Mary Jane Nelson has been a retired teacher for close to a decade now, but that hasn’t stopped her from staying connected to the students at Prairie View Elementary School in Lee’s Summit.
Not only does Nelson still substitute regularly at the school, she also has been involved with an annual art project that taps the artistic abilities of students there and benefits people caught in dire situations.
Students in grades 3 to 6 spend a few art class periods decorating sacks – 70 in all – donated by HyVee to be used as gift bags during the holiday season.
A member of Lee’s Summit United Methodist Church, Nelson and about a dozen other volunteers then take the decorated sacks, stuff them with necessary items and deliver them to an outreach program based out of Revolution United Methodist Church in Westport.
The program, Neighbor2Neighbor, serves homeless, near-homeless, and indigent people in that part of Kansas City.
“It’s a homeless shelter that runs about 70 people – about 60 men and 10 women,” Nelson said. “My (volunteer) group takes a meal to them the first Tuesday of every month.”
At Christmas, the group fills the student-decorated sacks with shampoo, deodorant, toiletries, a scarf, gloves, a hat and small amount of candy.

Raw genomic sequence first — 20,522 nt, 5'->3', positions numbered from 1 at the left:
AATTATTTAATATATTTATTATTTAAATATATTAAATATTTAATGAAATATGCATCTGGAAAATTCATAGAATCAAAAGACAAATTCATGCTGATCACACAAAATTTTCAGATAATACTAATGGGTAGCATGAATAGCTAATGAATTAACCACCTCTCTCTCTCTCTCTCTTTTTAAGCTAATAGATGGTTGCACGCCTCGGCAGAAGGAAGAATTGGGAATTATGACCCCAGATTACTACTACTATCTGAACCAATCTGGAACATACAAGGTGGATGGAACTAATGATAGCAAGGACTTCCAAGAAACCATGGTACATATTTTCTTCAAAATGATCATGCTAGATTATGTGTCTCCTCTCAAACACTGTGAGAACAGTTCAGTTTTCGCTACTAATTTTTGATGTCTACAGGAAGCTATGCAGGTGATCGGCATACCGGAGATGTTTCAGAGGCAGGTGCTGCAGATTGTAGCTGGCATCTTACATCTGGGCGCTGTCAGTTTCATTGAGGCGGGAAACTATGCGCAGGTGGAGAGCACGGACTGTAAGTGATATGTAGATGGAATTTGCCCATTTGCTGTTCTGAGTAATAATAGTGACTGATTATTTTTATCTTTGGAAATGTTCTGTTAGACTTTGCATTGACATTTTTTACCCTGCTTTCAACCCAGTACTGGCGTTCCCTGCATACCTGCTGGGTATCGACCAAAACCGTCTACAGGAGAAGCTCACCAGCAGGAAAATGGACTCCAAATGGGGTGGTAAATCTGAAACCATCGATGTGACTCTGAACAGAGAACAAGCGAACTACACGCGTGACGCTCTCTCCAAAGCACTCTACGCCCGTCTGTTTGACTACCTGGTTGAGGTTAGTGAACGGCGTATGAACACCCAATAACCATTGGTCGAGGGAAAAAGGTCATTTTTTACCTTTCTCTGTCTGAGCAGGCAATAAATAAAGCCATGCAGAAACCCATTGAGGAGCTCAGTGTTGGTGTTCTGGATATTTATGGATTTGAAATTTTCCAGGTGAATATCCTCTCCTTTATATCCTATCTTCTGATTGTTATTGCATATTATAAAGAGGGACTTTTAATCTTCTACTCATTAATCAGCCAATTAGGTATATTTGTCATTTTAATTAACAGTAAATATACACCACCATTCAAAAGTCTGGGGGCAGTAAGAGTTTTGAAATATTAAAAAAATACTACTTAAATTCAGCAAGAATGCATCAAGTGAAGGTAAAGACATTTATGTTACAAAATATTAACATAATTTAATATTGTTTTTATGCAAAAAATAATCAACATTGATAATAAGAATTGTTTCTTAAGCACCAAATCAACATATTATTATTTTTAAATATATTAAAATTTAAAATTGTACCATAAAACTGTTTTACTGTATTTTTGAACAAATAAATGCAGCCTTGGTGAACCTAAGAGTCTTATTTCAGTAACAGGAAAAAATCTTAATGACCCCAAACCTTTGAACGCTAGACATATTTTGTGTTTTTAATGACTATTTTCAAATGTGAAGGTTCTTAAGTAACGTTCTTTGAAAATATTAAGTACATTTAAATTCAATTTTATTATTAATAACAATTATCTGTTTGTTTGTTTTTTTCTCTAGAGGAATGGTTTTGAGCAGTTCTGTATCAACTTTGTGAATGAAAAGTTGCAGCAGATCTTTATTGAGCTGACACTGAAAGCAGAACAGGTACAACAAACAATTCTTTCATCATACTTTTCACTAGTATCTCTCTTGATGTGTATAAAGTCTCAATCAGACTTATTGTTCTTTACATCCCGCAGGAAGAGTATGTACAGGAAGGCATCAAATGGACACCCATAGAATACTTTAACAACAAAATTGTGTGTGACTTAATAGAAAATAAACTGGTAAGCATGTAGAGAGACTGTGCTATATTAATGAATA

“My oldest son dresses like Santa Claus and we take them up usually the Thursday or Friday before Christmas and deliver them,” Nelson said.
Nelson initiated the project with her own students. Then, thinking that others would interested, too, she asked art teacher Stacie O’Neal if she would take charge of decorating the bags.
“It’s a really fun project,” said Hunter Elliott, a fifth-grade student at Prairie View who was all in on the decorated sack mission. “This is the second time I’ve done it and it’s a really good feeling.”
Elliott’s classmate, Jovana Tica, said the project was meaningful in that the sacks would benefit those less fortunate.
“I feel kind of good because I would feel kind of bad if I didn’t get presents for Christmas,” she said.
For her part, O’Neal said that each year, students are more and more excited to participate.
“Part of just getting along with our community is sharing,” she said, “During the holiday time, it just brings to them how fortunate we are that we have warm places to live and we have the needs and necessities, and that we can be a part of the giving process.”
Nelson is gratified that the efforts of children as young as 9 can brighten the day for a group of mostly men in the Neighbor2Neighbor program.
“The men up there are really thrilled when they find out that the children decorated them because they are not around children very much,” Nelson said. “I thought this is a good thing for kids to understand that they are men basically who adore children but never have a chance to be around them anymore – not even their own grandchildren.”